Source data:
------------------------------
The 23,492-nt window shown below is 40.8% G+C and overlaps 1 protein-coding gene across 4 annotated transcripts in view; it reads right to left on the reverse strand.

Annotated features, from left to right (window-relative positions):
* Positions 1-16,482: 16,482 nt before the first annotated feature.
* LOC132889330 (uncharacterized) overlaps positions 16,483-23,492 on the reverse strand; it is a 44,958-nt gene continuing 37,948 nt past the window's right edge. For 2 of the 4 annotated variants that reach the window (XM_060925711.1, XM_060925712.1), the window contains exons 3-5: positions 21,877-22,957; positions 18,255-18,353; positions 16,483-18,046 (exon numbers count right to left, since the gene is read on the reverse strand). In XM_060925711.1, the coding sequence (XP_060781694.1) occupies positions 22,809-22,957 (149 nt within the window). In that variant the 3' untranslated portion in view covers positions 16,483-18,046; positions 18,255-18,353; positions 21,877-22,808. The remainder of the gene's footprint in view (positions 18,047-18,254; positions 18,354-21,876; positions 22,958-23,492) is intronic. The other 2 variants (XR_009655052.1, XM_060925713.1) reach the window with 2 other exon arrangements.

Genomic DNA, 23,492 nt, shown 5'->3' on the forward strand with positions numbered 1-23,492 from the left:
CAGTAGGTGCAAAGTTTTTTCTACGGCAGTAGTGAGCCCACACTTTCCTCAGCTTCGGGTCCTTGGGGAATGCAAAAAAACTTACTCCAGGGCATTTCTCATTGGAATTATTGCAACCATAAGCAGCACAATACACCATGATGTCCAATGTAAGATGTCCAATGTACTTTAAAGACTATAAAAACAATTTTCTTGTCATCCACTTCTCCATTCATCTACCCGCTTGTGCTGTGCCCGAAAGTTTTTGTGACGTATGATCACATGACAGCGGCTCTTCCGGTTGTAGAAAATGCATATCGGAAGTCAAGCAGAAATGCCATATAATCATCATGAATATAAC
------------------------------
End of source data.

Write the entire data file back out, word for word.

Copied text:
The 23,492-nt window shown below is 40.8% G+C and overlaps 1 protein-coding gene across 4 annotated transcripts in view; it reads right to left on the reverse strand.

Annotated features, from left to right (window-relative positions):
* Positions 1-16,482: 16,482 nt before the first annotated feature.
* LOC132889330 (uncharacterized) overlaps positions 16,483-23,492 on the reverse strand; it is a 44,958-nt gene continuing 37,948 nt past the window's right edge. For 2 of the 4 annotated variants that reach the window (XM_060925711.1, XM_060925712.1), the window contains exons 3-5: positions 21,877-22,957; positions 18,255-18,353; positions 16,483-18,046 (exon numbers count right to left, since the gene is read on the reverse strand). In XM_060925711.1, the coding sequence (XP_060781694.1) occupies positions 22,809-22,957 (149 nt within the window). In that variant the 3' untranslated portion in view covers positions 16,483-18,046; positions 18,255-18,353; positions 21,877-22,808. The remainder of the gene's footprint in view (positions 18,047-18,254; positions 18,354-21,876; positions 22,958-23,492) is intronic. The other 2 variants (XR_009655052.1, XM_060925713.1) reach the window with 2 other exon arrangements.

Genomic DNA, 23,492 nt, shown 5'->3' on the forward strand with positions numbered 1-23,492 from the left:
CAGTAGGTGCAAAGTTTTTTCTACGGCAGTAGTGAGCCCACACTTTCCTCAGCTTCGGGTCCTTGGGGAATGCAAAAAAACTTACTCCAGGGCATTTCTCATTGGAATTATTGCAACCATAAGCAGCACAATACACCATGATGTCCAATGTAAGATGTCCAATGTACTTTAAAGACTATAAAAACAATTTTCTTGTCATCCACTTCTCCATTCATCTACCCGCTTGTGCTGTGCCCGAAAGTTTTTGTGACGTATGATCACATGACAGCGGCTCTTCCGGTTGTAGAAAATGCATATCGGAAGTCAAGCAGAAATGCCATATAATCATCATGAATATAAC